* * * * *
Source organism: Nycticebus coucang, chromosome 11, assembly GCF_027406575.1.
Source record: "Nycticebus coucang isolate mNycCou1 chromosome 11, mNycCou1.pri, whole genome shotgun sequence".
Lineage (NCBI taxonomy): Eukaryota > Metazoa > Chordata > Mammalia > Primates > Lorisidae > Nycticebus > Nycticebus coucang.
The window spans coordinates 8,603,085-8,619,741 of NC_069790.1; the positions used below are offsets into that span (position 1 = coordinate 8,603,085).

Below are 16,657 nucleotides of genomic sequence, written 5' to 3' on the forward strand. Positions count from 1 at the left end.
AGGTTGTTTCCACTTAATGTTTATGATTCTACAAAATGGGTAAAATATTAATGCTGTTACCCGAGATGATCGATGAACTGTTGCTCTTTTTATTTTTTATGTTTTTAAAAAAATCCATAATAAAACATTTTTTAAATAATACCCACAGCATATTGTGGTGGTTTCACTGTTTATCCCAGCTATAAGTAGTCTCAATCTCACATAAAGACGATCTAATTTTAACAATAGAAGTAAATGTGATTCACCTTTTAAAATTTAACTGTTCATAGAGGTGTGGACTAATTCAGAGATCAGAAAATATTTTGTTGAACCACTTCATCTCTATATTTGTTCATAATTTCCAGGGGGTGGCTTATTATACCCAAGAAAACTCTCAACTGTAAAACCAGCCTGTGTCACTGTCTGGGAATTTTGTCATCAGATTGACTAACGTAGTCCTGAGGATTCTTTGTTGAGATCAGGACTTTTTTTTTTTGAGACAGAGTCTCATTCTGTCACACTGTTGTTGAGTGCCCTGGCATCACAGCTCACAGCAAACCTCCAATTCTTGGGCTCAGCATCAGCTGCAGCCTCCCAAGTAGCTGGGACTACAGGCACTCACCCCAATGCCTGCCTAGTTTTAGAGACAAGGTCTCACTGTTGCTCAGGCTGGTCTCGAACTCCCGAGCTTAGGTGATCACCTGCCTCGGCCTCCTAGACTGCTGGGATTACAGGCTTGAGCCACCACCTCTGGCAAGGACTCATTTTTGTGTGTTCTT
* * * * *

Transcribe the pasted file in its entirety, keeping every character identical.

Source organism: Nycticebus coucang, chromosome 11, assembly GCF_027406575.1.
Source record: "Nycticebus coucang isolate mNycCou1 chromosome 11, mNycCou1.pri, whole genome shotgun sequence".
Lineage (NCBI taxonomy): Eukaryota > Metazoa > Chordata > Mammalia > Primates > Lorisidae > Nycticebus > Nycticebus coucang.
The window spans coordinates 8,603,085-8,619,741 of NC_069790.1; the positions used below are offsets into that span (position 1 = coordinate 8,603,085).

Below are 16,657 nucleotides of genomic sequence, written 5' to 3' on the forward strand. Positions count from 1 at the left end.
AGGTTGTTTCCACTTAATGTTTATGATTCTACAAAATGGGTAAAATATTAATGCTGTTACCCGAGATGATCGATGAACTGTTGCTCTTTTTATTTTTTATGTTTTTAAAAAAATCCATAATAAAACATTTTTTAAATAATACCCACAGCATATTGTGGTGGTTTCACTGTTTATCCCAGCTATAAGTAGTCTCAATCTCACATAAAGACGATCTAATTTTAACAATAGAAGTAAATGTGATTCACCTTTTAAAATTTAACTGTTCATAGAGGTGTGGACTAATTCAGAGATCAGAAAATATTTTGTTGAACCACTTCATCTCTATATTTGTTCATAATTTCCAGGGGGTGGCTTATTATACCCAAGAAAACTCTCAACTGTAAAACCAGCCTGTGTCACTGTCTGGGAATTTTGTCATCAGATTGACTAACGTAGTCCTGAGGATTCTTTGTTGAGATCAGGACTTTTTTTTTTTGAGACAGAGTCTCATTCTGTCACACTGTTGTTGAGTGCCCTGGCATCACAGCTCACAGCAAACCTCCAATTCTTGGGCTCAGCATCAGCTGCAGCCTCCCAAGTAGCTGGGACTACAGGCACTCACCCCAATGCCTGCCTAGTTTTAGAGACAAGGTCTCACTGTTGCTCAGGCTGGTCTCGAACTCCCGAGCTTAGGTGATCACCTGCCTCGGCCTCCTAGACTGCTGGGATTACAGGCTTGAGCCACCACCTCTGGCAAGGACTCATTTTTGTGTGTTCTT